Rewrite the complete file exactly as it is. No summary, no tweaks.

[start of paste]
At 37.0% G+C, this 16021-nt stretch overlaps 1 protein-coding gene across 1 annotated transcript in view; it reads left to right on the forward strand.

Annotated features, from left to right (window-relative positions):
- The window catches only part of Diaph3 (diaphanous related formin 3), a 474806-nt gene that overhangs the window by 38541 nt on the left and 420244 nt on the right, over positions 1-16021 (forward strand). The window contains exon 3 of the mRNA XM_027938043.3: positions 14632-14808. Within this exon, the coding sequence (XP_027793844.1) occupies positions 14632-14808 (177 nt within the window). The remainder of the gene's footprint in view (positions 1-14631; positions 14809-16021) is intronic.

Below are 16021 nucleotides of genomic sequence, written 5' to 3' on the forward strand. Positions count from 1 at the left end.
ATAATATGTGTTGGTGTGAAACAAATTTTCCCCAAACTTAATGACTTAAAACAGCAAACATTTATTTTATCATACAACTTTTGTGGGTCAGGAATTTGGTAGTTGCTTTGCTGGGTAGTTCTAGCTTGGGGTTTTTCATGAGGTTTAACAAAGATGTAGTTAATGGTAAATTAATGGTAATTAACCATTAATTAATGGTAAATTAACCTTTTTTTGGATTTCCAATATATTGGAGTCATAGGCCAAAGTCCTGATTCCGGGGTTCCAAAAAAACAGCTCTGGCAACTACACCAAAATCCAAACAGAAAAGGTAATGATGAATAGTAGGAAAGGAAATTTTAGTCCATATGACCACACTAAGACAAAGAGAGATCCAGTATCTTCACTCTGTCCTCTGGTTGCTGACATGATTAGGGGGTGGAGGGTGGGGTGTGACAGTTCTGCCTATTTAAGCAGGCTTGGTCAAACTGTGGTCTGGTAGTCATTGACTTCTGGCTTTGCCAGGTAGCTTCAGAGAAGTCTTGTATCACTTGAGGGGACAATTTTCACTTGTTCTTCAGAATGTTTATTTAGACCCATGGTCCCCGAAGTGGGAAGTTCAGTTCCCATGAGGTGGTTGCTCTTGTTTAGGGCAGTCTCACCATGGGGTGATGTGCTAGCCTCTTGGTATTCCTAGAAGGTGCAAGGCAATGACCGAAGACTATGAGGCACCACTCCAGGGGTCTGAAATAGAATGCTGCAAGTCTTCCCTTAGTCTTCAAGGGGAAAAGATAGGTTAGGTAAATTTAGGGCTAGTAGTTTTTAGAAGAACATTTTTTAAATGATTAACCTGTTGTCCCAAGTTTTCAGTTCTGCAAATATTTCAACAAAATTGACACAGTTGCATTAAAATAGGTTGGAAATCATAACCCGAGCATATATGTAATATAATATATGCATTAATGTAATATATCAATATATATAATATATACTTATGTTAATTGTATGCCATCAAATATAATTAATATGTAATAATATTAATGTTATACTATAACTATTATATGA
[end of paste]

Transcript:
At 37.0% G+C, this 16021-nt stretch overlaps 1 protein-coding gene across 1 annotated transcript in view; it reads left to right on the forward strand.

Annotated features, from left to right (window-relative positions):
- The window catches only part of Diaph3 (diaphanous related formin 3), a 474806-nt gene that overhangs the window by 38541 nt on the left and 420244 nt on the right, over positions 1-16021 (forward strand). The window contains exon 3 of the mRNA XM_027938043.3: positions 14632-14808. Within this exon, the coding sequence (XP_027793844.1) occupies positions 14632-14808 (177 nt within the window). The remainder of the gene's footprint in view (positions 1-14631; positions 14809-16021) is intronic.

Below are 16021 nucleotides of genomic sequence, written 5' to 3' on the forward strand. Positions count from 1 at the left end.
ATAATATGTGTTGGTGTGAAACAAATTTTCCCCAAACTTAATGACTTAAAACAGCAAACATTTATTTTATCATACAACTTTTGTGGGTCAGGAATTTGGTAGTTGCTTTGCTGGGTAGTTCTAGCTTGGGGTTTTTCATGAGGTTTAACAAAGATGTAGTTAATGGTAAATTAATGGTAATTAACCATTAATTAATGGTAAATTAACCTTTTTTTGGATTTCCAATATATTGGAGTCATAGGCCAAAGTCCTGATTCCGGGGTTCCAAAAAAACAGCTCTGGCAACTACACCAAAATCCAAACAGAAAAGGTAATGATGAATAGTAGGAAAGGAAATTTTAGTCCATATGACCACACTAAGACAAAGAGAGATCCAGTATCTTCACTCTGTCCTCTGGTTGCTGACATGATTAGGGGGTGGAGGGTGGGGTGTGACAGTTCTGCCTATTTAAGCAGGCTTGGTCAAACTGTGGTCTGGTAGTCATTGACTTCTGGCTTTGCCAGGTAGCTTCAGAGAAGTCTTGTATCACTTGAGGGGACAATTTTCACTTGTTCTTCAGAATGTTTATTTAGACCCATGGTCCCCGAAGTGGGAAGTTCAGTTCCCATGAGGTGGTTGCTCTTGTTTAGGGCAGTCTCACCATGGGGTGATGTGCTAGCCTCTTGGTATTCCTAGAAGGTGCAAGGCAATGACCGAAGACTATGAGGCACCACTCCAGGGGTCTGAAATAGAATGCTGCAAGTCTTCCCTTAGTCTTCAAGGGGAAAAGATAGGTTAGGTAAATTTAGGGCTAGTAGTTTTTAGAAGAACATTTTTTAAATGATTAACCTGTTGTCCCAAGTTTTCAGTTCTGCAAATATTTCAACAAAATTGACACAGTTGCATTAAAATAGGTTGGAAATCATAACCCGAGCATATATGTAATATAATATATGCATTAATGTAATATATCAATATATATAATATATACTTATGTTAATTGTATGCCATCAAATATAATTAATATGTAATAATATTAATGTTATACTATAACTATTATATGA